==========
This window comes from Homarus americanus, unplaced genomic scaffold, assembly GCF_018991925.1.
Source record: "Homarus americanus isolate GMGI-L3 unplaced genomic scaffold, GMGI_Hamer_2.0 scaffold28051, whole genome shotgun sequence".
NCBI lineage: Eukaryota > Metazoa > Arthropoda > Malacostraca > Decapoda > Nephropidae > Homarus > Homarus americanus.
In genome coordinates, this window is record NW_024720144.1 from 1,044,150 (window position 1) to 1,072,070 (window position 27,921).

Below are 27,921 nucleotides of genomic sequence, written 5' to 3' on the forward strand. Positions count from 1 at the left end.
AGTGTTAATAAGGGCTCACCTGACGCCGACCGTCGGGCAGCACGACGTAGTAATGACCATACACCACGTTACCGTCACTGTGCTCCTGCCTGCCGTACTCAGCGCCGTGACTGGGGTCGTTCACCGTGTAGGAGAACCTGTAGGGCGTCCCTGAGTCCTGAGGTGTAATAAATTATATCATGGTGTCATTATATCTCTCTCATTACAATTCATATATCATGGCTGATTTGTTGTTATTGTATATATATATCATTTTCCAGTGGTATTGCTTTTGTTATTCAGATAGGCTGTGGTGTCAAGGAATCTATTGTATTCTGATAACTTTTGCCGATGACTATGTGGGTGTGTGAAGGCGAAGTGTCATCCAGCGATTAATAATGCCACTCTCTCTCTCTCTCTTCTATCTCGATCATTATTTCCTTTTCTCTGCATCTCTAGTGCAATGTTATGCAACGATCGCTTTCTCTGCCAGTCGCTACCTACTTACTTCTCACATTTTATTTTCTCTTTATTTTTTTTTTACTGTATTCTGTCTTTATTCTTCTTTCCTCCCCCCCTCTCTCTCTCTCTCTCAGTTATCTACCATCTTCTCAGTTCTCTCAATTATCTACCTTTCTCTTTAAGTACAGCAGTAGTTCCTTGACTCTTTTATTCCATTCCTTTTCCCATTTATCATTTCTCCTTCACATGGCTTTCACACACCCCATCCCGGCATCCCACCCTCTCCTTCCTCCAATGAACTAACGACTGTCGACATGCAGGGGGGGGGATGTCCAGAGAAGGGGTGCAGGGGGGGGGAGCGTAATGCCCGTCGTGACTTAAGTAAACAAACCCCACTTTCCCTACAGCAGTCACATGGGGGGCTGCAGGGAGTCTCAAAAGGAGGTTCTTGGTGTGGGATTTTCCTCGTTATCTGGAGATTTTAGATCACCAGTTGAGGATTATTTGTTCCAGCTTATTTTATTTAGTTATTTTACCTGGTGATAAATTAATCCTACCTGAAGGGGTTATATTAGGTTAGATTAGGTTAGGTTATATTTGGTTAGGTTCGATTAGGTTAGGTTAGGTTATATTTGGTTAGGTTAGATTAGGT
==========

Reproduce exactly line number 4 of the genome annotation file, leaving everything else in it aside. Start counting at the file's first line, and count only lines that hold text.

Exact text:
In genome coordinates, this window is record NW_024720144.1 from 1,044,150 (window position 1) to 1,072,070 (window position 27,921).